3680 Lecture 03

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Math 3680
Lecture #3
Probability
We hear about chance in several different contexts:
1. A certain horse is given 5:1 odds to win a race.
2. A banker recommends a certain stock for investment.
3. Josh Hamilton is batting 0.361 for the season.
4. In a recent poll, 48% of Americans approve of the
president’s performance.
5. The chance of being dealt the queen of spades is 1 in 52.
6. The chance of winning a Pick 4 lottery game is 1 in 10,000.
We have three different types of probabilities:
1) Expert opinion (subjective)
2) Relative frequency (empirical)
3) Equally likely outcomes (theoretical)
Definition: The probability of event A is denoted P(A).
1) Chances are between 0% and 100%. That is:
0 ≤ P(A) ≤ 1.
We denote an impossible event (the empty set) by Ø:
P(Ø) = 0.
There is a technical difference between the phrases
impossible and probability zero.
Example: I pick a real number in the interval [0,1]
and you try to guess my number. It’s not
impossible, but the probability that you pick my
number is zero.
Question: Would the same be true if I told you that
I rounded my number to six decimal places?
2) The chance of something not happening is 100% minus
the chance of it happening. That is,
P(not E) = P(E’ ) = 1 - P(E).
This event, “not E,” is referred to as the complement of E.
3) When you draw at random, we assume that all the
possible outcomes are equally likely, so that
number of favorable outcomes
P(E) =
number of possible outcomes
The word “draw” is used to suggest “select”, or “pick”, or
“choose.” There are two ways that draws can be made:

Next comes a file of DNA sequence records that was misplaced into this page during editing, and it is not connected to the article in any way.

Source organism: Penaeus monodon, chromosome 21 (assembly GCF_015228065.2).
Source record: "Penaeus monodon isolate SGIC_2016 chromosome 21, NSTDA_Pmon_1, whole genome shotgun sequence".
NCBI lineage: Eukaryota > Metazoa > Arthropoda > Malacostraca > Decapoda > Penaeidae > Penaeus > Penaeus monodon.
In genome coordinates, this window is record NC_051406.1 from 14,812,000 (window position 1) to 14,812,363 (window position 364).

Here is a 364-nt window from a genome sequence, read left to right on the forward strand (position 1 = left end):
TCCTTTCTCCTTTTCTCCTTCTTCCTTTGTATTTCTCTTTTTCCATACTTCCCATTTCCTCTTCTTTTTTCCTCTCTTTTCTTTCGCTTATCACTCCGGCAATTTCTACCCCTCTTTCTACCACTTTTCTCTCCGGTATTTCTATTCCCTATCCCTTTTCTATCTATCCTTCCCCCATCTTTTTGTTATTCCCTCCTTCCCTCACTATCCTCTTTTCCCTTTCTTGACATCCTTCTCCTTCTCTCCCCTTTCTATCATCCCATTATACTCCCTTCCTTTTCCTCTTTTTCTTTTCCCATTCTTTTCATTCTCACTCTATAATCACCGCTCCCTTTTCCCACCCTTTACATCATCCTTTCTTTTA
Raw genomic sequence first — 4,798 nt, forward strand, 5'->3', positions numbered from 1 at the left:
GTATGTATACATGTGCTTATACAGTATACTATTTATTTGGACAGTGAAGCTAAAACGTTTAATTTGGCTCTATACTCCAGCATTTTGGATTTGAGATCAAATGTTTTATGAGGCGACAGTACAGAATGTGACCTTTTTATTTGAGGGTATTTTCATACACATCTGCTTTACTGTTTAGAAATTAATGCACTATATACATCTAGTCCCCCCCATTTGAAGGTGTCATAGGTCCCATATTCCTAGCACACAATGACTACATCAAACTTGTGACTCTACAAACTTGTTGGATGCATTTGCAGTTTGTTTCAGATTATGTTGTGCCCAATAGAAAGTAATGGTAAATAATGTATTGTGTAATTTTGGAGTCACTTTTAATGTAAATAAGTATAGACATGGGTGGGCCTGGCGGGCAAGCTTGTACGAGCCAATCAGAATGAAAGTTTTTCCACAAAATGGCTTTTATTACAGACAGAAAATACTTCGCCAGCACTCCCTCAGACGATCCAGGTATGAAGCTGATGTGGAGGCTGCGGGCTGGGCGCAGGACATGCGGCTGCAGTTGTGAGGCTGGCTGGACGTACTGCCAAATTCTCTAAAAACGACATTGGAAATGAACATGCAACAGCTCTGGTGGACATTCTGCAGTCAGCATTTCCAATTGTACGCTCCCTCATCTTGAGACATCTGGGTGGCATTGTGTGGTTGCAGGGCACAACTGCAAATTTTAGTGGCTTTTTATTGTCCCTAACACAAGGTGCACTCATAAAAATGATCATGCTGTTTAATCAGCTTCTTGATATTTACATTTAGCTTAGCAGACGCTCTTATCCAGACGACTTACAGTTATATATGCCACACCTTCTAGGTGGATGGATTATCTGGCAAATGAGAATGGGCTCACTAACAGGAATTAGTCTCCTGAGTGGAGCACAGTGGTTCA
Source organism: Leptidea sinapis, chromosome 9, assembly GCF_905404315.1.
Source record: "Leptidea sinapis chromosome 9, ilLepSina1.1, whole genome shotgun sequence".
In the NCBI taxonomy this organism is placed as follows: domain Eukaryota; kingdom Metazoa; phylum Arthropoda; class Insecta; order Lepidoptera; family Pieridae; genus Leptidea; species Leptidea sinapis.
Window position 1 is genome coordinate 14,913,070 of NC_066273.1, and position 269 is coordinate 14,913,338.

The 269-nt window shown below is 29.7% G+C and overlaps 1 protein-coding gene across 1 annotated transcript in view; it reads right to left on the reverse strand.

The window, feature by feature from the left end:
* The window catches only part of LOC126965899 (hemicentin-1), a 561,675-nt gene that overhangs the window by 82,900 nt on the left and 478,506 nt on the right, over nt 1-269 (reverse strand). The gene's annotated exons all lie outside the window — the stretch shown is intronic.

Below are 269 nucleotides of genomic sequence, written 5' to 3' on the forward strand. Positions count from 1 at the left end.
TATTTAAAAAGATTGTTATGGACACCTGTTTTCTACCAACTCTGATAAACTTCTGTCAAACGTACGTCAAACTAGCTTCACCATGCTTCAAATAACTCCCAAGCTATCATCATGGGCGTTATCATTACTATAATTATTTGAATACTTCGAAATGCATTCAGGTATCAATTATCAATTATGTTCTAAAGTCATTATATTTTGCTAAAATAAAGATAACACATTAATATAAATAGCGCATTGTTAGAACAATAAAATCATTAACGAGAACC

1. Draws with replacement, such as rolling a die
repeatedly or tossing a coin repeatedly.
2. Draws without replacement, such as dealing cards
from a deck or 5 CD random shuffle.
4) If E implies F, then F is more likely than E.
If E  F , then P(E) ≤ P(F).
Example:
Let E = “a dealt card is a heart”
Let F = “a dealt card is red”
Definition: Conditional probability.
The conditional probability that A happens given that
B happens is denoted by
P(A | B)
Formula:
P( A | B) 
P( A  B)
P( B)
Here, A ∩ B denotes the intersection of A and B; that
is, the event that A and B both happen.
Ex: Two tickets are drawn without replacement from the box
1
2
3
4
2
A) What is the chance that the second ticket is
,
given the first is
? (Conditional probability)
4
B) What is the chance that the first ticket is
(Unconditional probability)
2
?
2
C) What is the chance that the second ticket is
(Again unconditional probability!)
D) Repeat if the draws are made with replacement.
?
Example:
Five cards are dealt off the top of a well-shuffled deck.
A) Find the chance that the fifth card is the queen of spades.
B) Find the chance that the fifth card is the queen of spades,
given that the first four cards are hearts.
Example: A penny is tossed five times.
A) Find the chance that the fifth toss is a head.
B) Find the chance that the fifth toss is a head,
given that the first four tosses are tails.
Example: A box has three tickets – red, white and blue.
Two tickets are drawn at random without replacement.
What is the chance that the red ticket is drawn first, and
the white ticket second?
Solution #1: Counting the possibilities.
RW
RB
So the chance is 1
6
WR
WB
BR
BW
Solution #2: Multiplication Rule. Imagine a
large group of people attempting this experiment.
Roughly one-third will get the first draw correct.
Of these people, about half will get the second
draw correct. Thus, from the original population,
1 1 1
 
3 2 6
will get both draws correct.
Definition: Multiplication Rule.
The chance that events A and B both happen is
found by multiplying the chance that event A
happens by the chance that B happens, given that A
has happened:
P(A ∩ B) = P(A) P(B | A)
Example: A deck of cards is shuffled and
two cards are dealt. What is the probability
that both are hearts?
Method #1: List the possible outcomes.
Example: A deck of cards is shuffled and
two cards are dealt. What is the probability
that both are hearts?
Method #2: Use the multiplication rule.
Example: Five cards are dealt from a well-shuffled
deck. What is the probability that all 5 are hearts?